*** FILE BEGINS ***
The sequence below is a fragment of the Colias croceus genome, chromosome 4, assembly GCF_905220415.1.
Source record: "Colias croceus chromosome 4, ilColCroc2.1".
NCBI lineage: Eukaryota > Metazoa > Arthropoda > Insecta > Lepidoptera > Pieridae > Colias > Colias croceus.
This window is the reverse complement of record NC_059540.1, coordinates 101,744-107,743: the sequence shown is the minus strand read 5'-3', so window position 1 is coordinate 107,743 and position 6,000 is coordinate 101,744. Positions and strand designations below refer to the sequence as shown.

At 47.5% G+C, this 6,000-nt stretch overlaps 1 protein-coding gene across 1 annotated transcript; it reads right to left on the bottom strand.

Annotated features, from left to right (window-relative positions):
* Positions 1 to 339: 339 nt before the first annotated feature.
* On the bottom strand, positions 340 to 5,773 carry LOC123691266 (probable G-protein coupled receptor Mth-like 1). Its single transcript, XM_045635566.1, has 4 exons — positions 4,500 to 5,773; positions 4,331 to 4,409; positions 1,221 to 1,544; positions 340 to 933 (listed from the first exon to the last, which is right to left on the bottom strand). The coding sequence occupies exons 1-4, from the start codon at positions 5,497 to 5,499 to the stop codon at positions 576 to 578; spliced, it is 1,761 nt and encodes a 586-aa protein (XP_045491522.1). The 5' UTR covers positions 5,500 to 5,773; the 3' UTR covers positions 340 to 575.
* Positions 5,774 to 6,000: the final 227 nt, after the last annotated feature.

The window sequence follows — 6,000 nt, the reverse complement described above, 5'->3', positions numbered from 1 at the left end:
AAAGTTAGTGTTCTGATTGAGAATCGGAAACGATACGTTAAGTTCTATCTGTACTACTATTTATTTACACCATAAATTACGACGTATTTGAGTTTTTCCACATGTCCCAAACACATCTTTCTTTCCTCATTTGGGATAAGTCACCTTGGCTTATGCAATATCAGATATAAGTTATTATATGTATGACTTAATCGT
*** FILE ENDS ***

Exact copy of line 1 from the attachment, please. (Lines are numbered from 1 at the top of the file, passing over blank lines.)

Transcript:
The sequence below is a fragment of the Colias croceus genome, chromosome 4, assembly GCF_905220415.1.